I’m not dying, insists Chechen warlord Ramzan Kadyrov

Ramzan Kadyrov appeared on a video taking a walk in the rain

His weight has ballooned, his speech is often slurred and his eyes appear sullen, but Chechen leader Ramzan Kadyrov says he is feeling just fine.

In a series of videos released this week aimed at dispelling persistent rumours that he is gravely ill, Kadyrov was shown walking through a park, visiting a sick relative and meeting a government official.

“I strongly advise anyone who cannot distinguish truth from lies on the internet to take a walk in the fresh air and put their thoughts in order. The rain is wonderfully invigorating,” he said in one of the videos posted on his Telegram channel.

Despite his cheerful demeanour, Kadyrov’s quickfire publicity blitz appears only to have ignited more speculation about his health.

In the video of his bedside visit to an ill relative in Moscow – intended to explain away reports that he had been flying to the Russian capital for medical treatment – eagle-eyed commentators noticed a plastic device on his finger which they suggested was for measuring oxygen levels in his blood.

Observers also thought it was strange that Kadyrov only briefly appears in the video, and that the doctor in the room decided to awkwardly announce the day’s date.

Then, there was the video of the meeting with the government official, which was overdubbed with an awkward sound that aroused suspicions it had been doctored.

Alexei Venediktov, the well-connected former editor of Russia’s Echo Moskvy radio station, is one observer who remains unconvinced by Kadyrov’s claims that he is in fine fettle.

He told his 225,000 followers on Telegram that the Chechen strongman had been flying to Moscow for hospital treatment.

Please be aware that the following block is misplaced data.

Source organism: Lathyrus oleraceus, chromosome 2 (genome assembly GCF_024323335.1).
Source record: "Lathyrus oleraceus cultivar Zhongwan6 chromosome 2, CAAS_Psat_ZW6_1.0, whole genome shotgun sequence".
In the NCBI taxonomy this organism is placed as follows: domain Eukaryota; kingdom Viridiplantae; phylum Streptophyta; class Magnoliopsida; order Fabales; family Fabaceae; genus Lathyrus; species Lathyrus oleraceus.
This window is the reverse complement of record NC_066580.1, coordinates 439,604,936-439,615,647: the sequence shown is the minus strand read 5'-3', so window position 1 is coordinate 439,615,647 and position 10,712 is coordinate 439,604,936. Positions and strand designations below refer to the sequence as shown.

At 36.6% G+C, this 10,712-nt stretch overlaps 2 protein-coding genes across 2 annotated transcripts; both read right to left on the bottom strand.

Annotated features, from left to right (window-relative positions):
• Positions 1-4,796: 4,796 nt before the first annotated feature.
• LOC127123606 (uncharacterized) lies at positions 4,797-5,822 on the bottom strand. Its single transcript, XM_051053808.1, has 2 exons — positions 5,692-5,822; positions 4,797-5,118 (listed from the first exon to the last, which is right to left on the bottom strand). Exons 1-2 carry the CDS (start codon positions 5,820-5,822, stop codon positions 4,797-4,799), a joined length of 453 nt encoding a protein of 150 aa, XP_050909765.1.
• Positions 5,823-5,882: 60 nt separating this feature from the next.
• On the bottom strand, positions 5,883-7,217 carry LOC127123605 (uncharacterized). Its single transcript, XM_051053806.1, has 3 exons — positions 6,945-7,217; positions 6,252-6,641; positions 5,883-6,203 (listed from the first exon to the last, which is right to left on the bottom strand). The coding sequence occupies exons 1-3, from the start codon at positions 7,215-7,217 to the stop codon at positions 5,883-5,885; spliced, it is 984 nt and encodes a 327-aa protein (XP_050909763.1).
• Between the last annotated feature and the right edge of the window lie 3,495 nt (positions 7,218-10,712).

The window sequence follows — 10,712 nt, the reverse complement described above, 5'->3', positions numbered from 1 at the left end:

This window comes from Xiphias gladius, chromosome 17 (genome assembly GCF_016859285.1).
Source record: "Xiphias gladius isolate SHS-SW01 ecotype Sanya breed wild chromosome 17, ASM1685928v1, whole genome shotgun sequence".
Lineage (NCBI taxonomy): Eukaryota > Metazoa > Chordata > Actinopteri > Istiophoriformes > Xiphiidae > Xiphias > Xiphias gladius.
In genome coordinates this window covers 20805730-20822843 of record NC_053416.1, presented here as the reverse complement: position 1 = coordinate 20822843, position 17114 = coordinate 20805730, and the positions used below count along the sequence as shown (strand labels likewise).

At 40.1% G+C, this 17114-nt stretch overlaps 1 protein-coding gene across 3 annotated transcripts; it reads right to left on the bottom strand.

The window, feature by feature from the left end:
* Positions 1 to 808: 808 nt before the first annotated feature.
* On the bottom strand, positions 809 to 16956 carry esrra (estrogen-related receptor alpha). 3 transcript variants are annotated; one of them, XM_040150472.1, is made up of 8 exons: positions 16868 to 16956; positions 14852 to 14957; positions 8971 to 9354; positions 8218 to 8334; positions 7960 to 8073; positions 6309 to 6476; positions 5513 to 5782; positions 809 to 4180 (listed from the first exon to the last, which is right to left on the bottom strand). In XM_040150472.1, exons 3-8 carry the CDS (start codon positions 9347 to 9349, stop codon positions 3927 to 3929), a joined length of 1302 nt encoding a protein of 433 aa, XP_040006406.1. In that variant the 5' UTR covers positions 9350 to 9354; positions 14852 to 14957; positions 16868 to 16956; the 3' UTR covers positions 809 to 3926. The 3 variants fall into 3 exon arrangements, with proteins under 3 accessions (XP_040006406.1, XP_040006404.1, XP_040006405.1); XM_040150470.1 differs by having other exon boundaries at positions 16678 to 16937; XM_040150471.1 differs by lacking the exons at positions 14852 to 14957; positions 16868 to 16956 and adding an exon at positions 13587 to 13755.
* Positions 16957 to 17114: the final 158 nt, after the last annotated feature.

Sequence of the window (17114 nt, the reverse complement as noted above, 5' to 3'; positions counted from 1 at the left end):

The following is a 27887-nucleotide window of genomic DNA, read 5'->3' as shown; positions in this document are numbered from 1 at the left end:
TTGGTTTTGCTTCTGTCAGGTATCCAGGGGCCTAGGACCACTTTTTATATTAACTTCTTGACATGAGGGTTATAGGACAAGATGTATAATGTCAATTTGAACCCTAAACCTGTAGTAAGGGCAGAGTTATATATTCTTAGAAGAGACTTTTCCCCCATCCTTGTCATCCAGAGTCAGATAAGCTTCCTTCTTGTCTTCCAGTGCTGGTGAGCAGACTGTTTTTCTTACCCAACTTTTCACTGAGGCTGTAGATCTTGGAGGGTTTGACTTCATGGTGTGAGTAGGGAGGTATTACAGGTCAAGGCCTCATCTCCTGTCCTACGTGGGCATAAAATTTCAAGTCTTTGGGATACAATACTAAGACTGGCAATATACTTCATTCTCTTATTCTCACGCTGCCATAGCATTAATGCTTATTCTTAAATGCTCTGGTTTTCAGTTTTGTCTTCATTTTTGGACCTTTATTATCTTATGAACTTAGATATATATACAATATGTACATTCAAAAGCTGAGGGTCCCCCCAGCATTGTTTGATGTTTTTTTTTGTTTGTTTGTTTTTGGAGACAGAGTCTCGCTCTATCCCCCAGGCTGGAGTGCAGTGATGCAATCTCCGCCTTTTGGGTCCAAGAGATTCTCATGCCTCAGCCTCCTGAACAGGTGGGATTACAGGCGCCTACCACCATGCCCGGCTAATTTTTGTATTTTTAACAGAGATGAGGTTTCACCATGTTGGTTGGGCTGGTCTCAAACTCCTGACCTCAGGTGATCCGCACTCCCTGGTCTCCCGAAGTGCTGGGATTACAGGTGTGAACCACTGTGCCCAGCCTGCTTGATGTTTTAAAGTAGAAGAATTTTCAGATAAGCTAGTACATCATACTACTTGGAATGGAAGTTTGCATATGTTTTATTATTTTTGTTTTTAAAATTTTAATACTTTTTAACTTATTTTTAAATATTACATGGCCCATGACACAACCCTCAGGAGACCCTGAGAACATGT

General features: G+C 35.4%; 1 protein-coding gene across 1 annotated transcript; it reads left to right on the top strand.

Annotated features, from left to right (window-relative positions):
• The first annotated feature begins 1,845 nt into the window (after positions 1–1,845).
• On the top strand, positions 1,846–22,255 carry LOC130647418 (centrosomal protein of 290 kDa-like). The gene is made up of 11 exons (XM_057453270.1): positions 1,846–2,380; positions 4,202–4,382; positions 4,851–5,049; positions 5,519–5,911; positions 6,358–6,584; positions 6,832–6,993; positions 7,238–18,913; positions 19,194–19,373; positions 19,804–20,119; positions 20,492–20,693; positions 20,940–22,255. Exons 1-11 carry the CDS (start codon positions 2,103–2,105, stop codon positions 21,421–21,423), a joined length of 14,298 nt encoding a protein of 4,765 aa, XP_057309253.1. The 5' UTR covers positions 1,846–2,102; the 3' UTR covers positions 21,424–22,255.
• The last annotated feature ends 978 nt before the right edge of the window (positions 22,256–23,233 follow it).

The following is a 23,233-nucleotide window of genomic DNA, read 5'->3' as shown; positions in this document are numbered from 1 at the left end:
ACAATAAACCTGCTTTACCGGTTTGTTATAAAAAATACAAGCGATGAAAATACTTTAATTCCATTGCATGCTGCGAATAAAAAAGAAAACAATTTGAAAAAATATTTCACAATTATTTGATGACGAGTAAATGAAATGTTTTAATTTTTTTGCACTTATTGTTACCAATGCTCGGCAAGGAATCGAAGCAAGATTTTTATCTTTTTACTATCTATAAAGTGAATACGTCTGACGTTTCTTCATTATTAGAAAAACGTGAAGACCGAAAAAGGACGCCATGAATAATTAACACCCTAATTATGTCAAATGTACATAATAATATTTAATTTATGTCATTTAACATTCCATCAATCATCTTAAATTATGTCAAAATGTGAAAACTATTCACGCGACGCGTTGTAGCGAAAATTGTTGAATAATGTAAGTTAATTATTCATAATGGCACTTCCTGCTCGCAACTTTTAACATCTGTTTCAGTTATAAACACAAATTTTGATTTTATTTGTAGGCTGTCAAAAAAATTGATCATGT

“Kadyrov has severe kidney failure and therefore needs frequent hemodialysis,” he said.

Ukraine’s military intelligence agency agreed and other commentators have speculated that the 46-year-old may have become addicted to opiates.

Nikolaus von Twickel, from the Berlin-based Centre for Liberal Modernity think tank, said he believed Kadyrov’s health scare was real.

“In videos posted over the past 24 months, he is often just lying on a sofa. He sounds like somebody who is high on drugs, he has a monotone-sounding voice. It is very strange,” he said.

Headache for Putin

Kadyrov’s apparent malaise is a major headache for Vladimir Putin, the Russian president, who built his strongman image by stamping out a rebellion in Chechnya.

As Boris Yeltsin’s tough-talking prime minister in 1999, Putin started a second war in Chechnya, three years after the Kremlin had been forced into signing a humiliating peace deal that effectively ceded the southern region to rebels.

To win this second war, Putin bombed Grozny, ordered his forces to kidnap and kill, and bribed his enemies into alliances. This included Akhmat Kadyrov, Ramzan Kadyrov’s father.

Putin made Akhmat Kadyrov Chechnya’s president and relied on him to suppress rebels and impose a fragile peace.

When a bomb in Grozny’s football stadium during a military parade killed Akhmat Kadyrov in 2004, it was natural for Putin to groom the Chechnyan president’s tearaway son as a replacement.

It has been quite a project – Ramzan Kadyrov turned up for his first meeting at the Kremlin wearing a blue tracksuit.

However, Mark Galeotti, a Russia analyst, said that Putin has now become reliant on the stocky former boxer to control Chechnya.

“With 97 per cent of the Russian army involved in Ukraine, if it [Chechnya] kicked off again, who would deal with it? This is the worst of times for questions over his health to arise,” he said

The problem for Putin is who or what comes after Kadyrov, who has been effective at crushing dissent. Human rights activists have accused him of murder and torture.

It is unclear how many children Kadyrov has, but analysts believe he may already be planning his dynasty.

He has promoted his three eldest sons over the past year, sending them to Ukraine to pose for photographs brandishing rifles.

Akhmat Kadyrov, 17, named after his murdered grandfather, was even dispatched to the Kremlin to meet Putin in March.

“Chechnya is a society built on blood relationships and kinship,” said Mr von Twickel. “These are very strong signals that something is up.”

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